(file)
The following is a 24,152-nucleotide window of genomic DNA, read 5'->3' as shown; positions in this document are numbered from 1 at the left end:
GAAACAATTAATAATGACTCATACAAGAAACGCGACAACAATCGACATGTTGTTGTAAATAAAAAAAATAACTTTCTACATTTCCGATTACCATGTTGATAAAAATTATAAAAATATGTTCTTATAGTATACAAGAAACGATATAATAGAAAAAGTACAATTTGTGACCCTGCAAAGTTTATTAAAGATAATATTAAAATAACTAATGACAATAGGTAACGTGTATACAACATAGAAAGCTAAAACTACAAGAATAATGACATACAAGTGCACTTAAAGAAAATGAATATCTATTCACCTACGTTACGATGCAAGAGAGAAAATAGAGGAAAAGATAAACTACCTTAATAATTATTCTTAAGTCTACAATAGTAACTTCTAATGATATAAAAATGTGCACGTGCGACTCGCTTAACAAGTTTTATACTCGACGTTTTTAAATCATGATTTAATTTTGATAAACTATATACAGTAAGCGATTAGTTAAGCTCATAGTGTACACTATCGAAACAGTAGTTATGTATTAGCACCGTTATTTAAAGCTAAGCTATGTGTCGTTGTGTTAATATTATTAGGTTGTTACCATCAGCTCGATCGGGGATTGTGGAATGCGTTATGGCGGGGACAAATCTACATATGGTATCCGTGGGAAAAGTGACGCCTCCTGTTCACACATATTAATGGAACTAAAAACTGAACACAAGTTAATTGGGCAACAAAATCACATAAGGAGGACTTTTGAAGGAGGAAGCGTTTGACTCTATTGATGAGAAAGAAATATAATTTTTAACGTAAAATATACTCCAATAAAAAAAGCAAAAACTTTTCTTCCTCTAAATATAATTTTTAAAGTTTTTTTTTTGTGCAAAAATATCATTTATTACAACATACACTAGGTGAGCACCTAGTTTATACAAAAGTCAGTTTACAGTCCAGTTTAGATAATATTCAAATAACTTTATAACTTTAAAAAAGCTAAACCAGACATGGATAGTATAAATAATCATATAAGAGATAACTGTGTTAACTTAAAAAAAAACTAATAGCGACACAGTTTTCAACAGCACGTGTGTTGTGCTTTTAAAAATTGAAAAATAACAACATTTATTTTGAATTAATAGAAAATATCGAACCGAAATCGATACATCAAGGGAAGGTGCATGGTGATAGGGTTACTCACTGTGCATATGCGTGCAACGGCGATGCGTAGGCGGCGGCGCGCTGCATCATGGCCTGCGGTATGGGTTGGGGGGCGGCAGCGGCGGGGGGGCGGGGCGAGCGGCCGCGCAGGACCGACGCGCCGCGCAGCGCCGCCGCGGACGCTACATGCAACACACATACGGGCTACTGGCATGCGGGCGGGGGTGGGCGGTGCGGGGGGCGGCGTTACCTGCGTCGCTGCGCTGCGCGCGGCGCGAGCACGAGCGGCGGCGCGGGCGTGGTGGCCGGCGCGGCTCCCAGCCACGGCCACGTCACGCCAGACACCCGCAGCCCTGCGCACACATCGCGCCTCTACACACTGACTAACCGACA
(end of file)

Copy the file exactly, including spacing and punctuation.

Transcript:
The following is a 24,152-nucleotide window of genomic DNA, read 5'->3' as shown; positions in this document are numbered from 1 at the left end:
GAAACAATTAATAATGACTCATACAAGAAACGCGACAACAATCGACATGTTGTTGTAAATAAAAAAAATAACTTTCTACATTTCCGATTACCATGTTGATAAAAATTATAAAAATATGTTCTTATAGTATACAAGAAACGATATAATAGAAAAAGTACAATTTGTGACCCTGCAAAGTTTATTAAAGATAATATTAAAATAACTAATGACAATAGGTAACGTGTATACAACATAGAAAGCTAAAACTACAAGAATAATGACATACAAGTGCACTTAAAGAAAATGAATATCTATTCACCTACGTTACGATGCAAGAGAGAAAATAGAGGAAAAGATAAACTACCTTAATAATTATTCTTAAGTCTACAATAGTAACTTCTAATGATATAAAAATGTGCACGTGCGACTCGCTTAACAAGTTTTATACTCGACGTTTTTAAATCATGATTTAATTTTGATAAACTATATACAGTAAGCGATTAGTTAAGCTCATAGTGTACACTATCGAAACAGTAGTTATGTATTAGCACCGTTATTTAAAGCTAAGCTATGTGTCGTTGTGTTAATATTATTAGGTTGTTACCATCAGCTCGATCGGGGATTGTGGAATGCGTTATGGCGGGGACAAATCTACATATGGTATCCGTGGGAAAAGTGACGCCTCCTGTTCACACATATTAATGGAACTAAAAACTGAACACAAGTTAATTGGGCAACAAAATCACATAAGGAGGACTTTTGAAGGAGGAAGCGTTTGACTCTATTGATGAGAAAGAAATATAATTTTTAACGTAAAATATACTCCAATAAAAAAAGCAAAAACTTTTCTTCCTCTAAATATAATTTTTAAAGTTTTTTTTTTGTGCAAAAATATCATTTATTACAACATACACTAGGTGAGCACCTAGTTTATACAAAAGTCAGTTTACAGTCCAGTTTAGATAATATTCAAATAACTTTATAACTTTAAAAAAGCTAAACCAGACATGGATAGTATAAATAATCATATAAGAGATAACTGTGTTAACTTAAAAAAAAACTAATAGCGACACAGTTTTCAACAGCACGTGTGTTGTGCTTTTAAAAATTGAAAAATAACAACATTTATTTTGAATTAATAGAAAATATCGAACCGAAATCGATACATCAAGGGAAGGTGCATGGTGATAGGGTTACTCACTGTGCATATGCGTGCAACGGCGATGCGTAGGCGGCGGCGCGCTGCATCATGGCCTGCGGTATGGGTTGGGGGGCGGCAGCGGCGGGGGGGCGGGGCGAGCGGCCGCGCAGGACCGACGCGCCGCGCAGCGCCGCCGCGGACGCTACATGCAACACACATACGGGCTACTGGCATGCGGGCGGGGGTGGGCGGTGCGGGGGGCGGCGTTACCTGCGTCGCTGCGCTGCGCGCGGCGCGAGCACGAGCGGCGGCGCGGGCGTGGTGGCCGGCGCGGCTCCCAGCCACGGCCACGTCACGCCAGACACCCGCAGCCCTGCGCACACATCGCGCCTCTACACACTGACTAACCGACA